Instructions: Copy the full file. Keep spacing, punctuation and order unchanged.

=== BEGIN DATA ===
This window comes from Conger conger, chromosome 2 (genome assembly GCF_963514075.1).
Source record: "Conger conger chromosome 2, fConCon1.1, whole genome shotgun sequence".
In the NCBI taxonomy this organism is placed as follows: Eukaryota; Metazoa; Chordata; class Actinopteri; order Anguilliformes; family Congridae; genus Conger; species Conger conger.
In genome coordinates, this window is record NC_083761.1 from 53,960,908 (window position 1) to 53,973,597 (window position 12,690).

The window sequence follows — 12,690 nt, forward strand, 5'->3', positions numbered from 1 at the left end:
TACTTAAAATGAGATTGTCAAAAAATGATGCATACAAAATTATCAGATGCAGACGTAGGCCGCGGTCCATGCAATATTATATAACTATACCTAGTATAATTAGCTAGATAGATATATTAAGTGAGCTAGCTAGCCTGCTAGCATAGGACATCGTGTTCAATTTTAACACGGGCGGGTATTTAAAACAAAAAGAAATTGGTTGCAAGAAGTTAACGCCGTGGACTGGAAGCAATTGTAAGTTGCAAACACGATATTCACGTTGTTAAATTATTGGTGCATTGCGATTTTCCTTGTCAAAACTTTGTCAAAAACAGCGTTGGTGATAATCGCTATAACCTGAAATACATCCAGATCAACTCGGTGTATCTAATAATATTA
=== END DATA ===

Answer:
This window comes from Conger conger, chromosome 2 (genome assembly GCF_963514075.1).
Source record: "Conger conger chromosome 2, fConCon1.1, whole genome shotgun sequence".
In the NCBI taxonomy this organism is placed as follows: Eukaryota; Metazoa; Chordata; class Actinopteri; order Anguilliformes; family Congridae; genus Conger; species Conger conger.
In genome coordinates, this window is record NC_083761.1 from 53,960,908 (window position 1) to 53,973,597 (window position 12,690).

The window sequence follows — 12,690 nt, forward strand, 5'->3', positions numbered from 1 at the left end:
TACTTAAAATGAGATTGTCAAAAAATGATGCATACAAAATTATCAGATGCAGACGTAGGCCGCGGTCCATGCAATATTATATAACTATACCTAGTATAATTAGCTAGATAGATATATTAAGTGAGCTAGCTAGCCTGCTAGCATAGGACATCGTGTTCAATTTTAACACGGGCGGGTATTTAAAACAAAAAGAAATTGGTTGCAAGAAGTTAACGCCGTGGACTGGAAGCAATTGTAAGTTGCAAACACGATATTCACGTTGTTAAATTATTGGTGCATTGCGATTTTCCTTGTCAAAACTTTGTCAAAAACAGCGTTGGTGATAATCGCTATAACCTGAAATACATCCAGATCAACTCGGTGTATCTAATAATATTA